**TPS applicants, including applicants from Afghanistan and Ukraine, are facing excessive processing delays and inconsistent policies.**
(Washington, DC) – U.S. Senator Jeanne Shaheen (D-NH), a senior member of the Senate Foreign Relations Committee, sent a letter to Department of Homeland Security (DHS) Secretary Alejandro Mayorkas expressing concern about the Department’s processing of work authorization applications filed by new Temporary Protected Status (TPS) seekers. Discrepancies between DHS’s publicly-stated, legally-required policies and actual processing protocols are exacerbating long delays for TPS applicants including those from Afghanistan and Ukraine.
“I am hearing from first-time TPS applicants, including Afghans and Ukrainians, who recently arrived in the United States with few economic resources. Despite being forced to flee their homes, these individuals are eager to work, to support their families and to contribute to their new communities. Furthermore, local businesses often depend on such migrants to fill labor shortages across a variety of industries, including food services, landscape, hospitality and retail,” wrote Shaheen.
In addition to widespread processing delays, USCIS’s processing protocols appear to conflict with the program’s statutory requirements. Under the Immigration and Nationality Act, U.S. Citizenship and Immigration Services (USCIS) is legally required to conduct a prima facie (first impression) review of all TPS cases. If a TPS application is valid on its face, USCIS must provide the applicant with an Employment Authorization Document (EAD) before fully adjudicating their TPS request. The USCIS website also informs applicants that they will receive a decision on their EAD petition before their TPS application is resolved. Despite these requirements, in Shaheen’s letter, she explains that her office has not observed this policy being followed in recent TPS cases.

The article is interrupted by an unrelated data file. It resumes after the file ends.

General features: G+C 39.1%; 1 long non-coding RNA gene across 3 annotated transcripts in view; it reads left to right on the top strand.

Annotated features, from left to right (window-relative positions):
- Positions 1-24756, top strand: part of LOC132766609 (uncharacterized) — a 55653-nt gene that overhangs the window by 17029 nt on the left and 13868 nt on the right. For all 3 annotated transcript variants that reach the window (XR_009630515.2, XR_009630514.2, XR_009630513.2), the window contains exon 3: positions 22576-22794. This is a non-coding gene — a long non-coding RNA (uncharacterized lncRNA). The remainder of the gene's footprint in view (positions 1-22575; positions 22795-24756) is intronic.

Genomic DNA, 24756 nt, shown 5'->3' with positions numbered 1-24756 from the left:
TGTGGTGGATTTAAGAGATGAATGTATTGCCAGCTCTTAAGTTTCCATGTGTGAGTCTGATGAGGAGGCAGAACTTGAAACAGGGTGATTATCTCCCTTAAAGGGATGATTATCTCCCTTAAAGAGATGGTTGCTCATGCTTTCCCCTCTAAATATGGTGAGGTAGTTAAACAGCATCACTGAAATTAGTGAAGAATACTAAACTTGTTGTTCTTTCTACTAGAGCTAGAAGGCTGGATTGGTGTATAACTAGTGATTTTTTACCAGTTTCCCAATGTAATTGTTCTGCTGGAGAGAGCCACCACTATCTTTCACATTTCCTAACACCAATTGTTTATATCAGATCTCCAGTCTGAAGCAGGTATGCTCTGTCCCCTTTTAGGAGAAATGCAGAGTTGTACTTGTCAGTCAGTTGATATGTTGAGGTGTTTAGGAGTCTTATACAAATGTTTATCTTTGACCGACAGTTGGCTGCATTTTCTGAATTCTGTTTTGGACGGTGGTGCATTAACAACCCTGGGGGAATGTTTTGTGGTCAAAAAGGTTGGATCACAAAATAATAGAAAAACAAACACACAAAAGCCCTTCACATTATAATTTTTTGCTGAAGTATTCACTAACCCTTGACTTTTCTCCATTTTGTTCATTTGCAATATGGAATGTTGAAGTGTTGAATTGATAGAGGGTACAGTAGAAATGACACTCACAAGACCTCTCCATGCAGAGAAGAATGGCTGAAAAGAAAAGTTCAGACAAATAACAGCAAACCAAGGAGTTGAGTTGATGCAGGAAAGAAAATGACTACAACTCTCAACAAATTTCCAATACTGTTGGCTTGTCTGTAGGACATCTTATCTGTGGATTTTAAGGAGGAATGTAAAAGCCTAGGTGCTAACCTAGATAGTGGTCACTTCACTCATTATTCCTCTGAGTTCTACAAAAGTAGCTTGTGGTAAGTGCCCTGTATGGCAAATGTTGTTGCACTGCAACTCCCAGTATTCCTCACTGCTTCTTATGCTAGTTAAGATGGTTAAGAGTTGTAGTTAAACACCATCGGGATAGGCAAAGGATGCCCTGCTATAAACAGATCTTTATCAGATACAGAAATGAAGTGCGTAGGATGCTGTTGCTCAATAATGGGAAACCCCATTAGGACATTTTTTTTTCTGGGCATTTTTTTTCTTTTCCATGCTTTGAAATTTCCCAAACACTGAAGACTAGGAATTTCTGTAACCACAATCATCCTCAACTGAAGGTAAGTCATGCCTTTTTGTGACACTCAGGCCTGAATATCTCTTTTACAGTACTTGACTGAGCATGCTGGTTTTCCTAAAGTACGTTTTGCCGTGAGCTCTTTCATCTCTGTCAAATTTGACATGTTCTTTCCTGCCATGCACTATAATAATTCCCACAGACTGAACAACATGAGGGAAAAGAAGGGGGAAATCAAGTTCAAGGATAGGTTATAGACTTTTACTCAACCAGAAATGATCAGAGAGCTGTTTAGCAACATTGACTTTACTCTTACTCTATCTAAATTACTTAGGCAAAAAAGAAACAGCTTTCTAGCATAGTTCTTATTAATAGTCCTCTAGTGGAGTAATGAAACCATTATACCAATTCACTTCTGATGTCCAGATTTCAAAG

Shaheen closed her letter with a series of questions to help remedy this inconsistency and wrote, “I have long expressed concerns about the processing delays at USCIS. TPS applicants cannot afford yet another barrier that prevents them from joining the workforce and supporting their families.”
The full text of the letter can be found here.